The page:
## The Computer: A Phantom Figure Skating Judge?

### Lyon, France

 John Emerson Assistant Professor Department of Statistics Yale University. Back to Jay's Home Page with other links and information. New results from the Olympic Pairs competition are available.
"... a scoring system designed to increase fairness."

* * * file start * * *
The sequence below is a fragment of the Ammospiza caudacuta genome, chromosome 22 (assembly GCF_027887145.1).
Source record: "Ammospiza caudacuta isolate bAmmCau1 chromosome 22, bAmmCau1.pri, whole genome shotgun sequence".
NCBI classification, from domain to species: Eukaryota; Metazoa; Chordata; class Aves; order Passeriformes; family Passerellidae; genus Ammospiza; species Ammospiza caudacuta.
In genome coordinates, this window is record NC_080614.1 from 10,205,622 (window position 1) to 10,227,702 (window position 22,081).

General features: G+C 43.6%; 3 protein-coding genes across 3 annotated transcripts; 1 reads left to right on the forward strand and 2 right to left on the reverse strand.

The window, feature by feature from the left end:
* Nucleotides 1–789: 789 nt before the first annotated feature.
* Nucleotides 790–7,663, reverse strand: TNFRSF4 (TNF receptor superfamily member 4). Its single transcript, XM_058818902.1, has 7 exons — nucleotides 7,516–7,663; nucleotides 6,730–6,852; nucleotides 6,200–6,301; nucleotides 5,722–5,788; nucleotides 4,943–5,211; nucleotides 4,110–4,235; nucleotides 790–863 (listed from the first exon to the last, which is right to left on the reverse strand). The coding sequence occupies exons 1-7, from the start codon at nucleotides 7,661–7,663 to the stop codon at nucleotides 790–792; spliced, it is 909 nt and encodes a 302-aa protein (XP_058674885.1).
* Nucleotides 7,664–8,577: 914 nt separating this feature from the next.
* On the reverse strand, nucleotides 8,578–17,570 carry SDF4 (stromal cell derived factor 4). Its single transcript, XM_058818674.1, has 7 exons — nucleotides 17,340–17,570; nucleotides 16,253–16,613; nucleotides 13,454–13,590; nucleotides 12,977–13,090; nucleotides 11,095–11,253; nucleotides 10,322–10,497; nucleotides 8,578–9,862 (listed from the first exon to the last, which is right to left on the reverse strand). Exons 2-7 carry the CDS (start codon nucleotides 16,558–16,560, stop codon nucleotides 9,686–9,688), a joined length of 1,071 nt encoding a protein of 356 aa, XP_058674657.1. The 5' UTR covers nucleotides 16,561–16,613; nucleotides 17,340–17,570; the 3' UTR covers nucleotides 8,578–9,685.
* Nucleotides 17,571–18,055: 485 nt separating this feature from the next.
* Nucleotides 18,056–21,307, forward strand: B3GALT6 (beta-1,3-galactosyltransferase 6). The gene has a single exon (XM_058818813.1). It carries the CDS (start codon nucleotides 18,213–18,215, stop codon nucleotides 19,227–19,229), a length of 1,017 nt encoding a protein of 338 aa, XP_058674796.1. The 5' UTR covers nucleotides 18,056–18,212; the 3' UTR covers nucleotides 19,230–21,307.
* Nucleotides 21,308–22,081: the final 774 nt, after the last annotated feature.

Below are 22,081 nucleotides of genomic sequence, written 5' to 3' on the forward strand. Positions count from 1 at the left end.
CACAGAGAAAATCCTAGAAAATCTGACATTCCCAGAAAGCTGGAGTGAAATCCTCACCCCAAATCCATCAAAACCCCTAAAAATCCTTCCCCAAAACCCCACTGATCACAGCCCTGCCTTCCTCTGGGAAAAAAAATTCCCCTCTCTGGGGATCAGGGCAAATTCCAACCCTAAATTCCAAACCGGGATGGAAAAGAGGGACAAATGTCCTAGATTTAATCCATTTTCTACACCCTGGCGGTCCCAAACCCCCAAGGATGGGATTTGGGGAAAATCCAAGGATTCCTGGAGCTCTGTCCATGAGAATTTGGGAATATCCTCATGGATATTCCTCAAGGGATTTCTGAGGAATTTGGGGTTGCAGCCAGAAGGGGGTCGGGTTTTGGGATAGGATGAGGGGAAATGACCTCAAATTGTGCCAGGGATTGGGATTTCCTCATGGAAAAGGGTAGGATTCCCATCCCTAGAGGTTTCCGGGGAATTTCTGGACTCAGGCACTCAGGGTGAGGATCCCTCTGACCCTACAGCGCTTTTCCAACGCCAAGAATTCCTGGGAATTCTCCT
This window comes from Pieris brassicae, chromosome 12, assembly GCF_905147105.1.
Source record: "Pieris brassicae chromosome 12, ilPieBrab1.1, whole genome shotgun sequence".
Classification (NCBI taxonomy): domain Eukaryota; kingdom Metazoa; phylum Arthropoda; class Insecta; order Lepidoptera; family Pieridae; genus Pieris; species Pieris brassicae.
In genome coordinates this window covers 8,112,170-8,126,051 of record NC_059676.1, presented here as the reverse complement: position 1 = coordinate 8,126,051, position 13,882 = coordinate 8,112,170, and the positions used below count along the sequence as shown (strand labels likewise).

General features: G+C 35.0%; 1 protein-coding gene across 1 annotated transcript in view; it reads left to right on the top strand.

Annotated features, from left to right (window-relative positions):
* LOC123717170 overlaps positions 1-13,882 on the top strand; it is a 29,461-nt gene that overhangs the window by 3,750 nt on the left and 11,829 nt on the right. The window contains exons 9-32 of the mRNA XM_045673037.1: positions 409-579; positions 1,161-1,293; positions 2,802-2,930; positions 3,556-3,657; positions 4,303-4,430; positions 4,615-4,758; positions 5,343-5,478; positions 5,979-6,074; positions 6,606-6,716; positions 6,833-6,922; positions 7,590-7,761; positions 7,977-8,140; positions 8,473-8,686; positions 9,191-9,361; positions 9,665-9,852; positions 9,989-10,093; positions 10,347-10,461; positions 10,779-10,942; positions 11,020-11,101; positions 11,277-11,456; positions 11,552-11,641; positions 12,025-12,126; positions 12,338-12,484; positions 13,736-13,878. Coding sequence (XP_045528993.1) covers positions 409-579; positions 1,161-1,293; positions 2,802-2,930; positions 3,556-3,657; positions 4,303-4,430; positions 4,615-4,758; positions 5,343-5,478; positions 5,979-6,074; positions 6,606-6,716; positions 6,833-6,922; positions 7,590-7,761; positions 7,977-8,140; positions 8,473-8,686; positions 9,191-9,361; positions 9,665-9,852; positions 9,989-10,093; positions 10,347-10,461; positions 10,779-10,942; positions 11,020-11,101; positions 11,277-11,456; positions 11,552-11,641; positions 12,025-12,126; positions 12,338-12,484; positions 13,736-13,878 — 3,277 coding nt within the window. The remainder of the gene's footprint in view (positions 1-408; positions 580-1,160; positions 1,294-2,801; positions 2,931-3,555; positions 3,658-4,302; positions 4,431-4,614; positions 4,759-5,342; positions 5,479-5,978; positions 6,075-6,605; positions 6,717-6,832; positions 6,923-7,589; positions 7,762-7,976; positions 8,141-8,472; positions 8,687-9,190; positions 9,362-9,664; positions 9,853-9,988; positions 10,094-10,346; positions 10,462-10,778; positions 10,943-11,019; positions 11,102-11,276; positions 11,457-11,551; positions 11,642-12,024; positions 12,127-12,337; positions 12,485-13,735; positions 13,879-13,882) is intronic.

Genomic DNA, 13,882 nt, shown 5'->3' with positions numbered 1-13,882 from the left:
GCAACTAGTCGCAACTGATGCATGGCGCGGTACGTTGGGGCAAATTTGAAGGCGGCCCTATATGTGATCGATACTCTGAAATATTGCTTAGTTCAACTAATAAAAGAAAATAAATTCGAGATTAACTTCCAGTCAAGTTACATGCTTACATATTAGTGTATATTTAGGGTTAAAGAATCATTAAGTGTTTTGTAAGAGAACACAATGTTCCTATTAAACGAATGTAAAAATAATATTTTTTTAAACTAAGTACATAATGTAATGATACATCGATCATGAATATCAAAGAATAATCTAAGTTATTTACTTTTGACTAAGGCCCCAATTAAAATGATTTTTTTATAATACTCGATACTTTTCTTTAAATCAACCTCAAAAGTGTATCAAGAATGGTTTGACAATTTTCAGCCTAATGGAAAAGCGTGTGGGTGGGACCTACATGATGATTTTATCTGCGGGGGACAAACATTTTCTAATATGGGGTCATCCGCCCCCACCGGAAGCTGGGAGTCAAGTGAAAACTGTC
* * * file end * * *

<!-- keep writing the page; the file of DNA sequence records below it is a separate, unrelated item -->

-- NBC Commentator Bob Costas, February 11, 2006, 8:50 PM.

"A close figure skating competition will be decided by a computer
choosing an anonymous panel of nine judges. In fairness to the
skaters, all twelve scores should be used in awarding medals. Let's
leave the computer out of it."

-- John Emerson, Assistant Professor of Statistics, Yale University.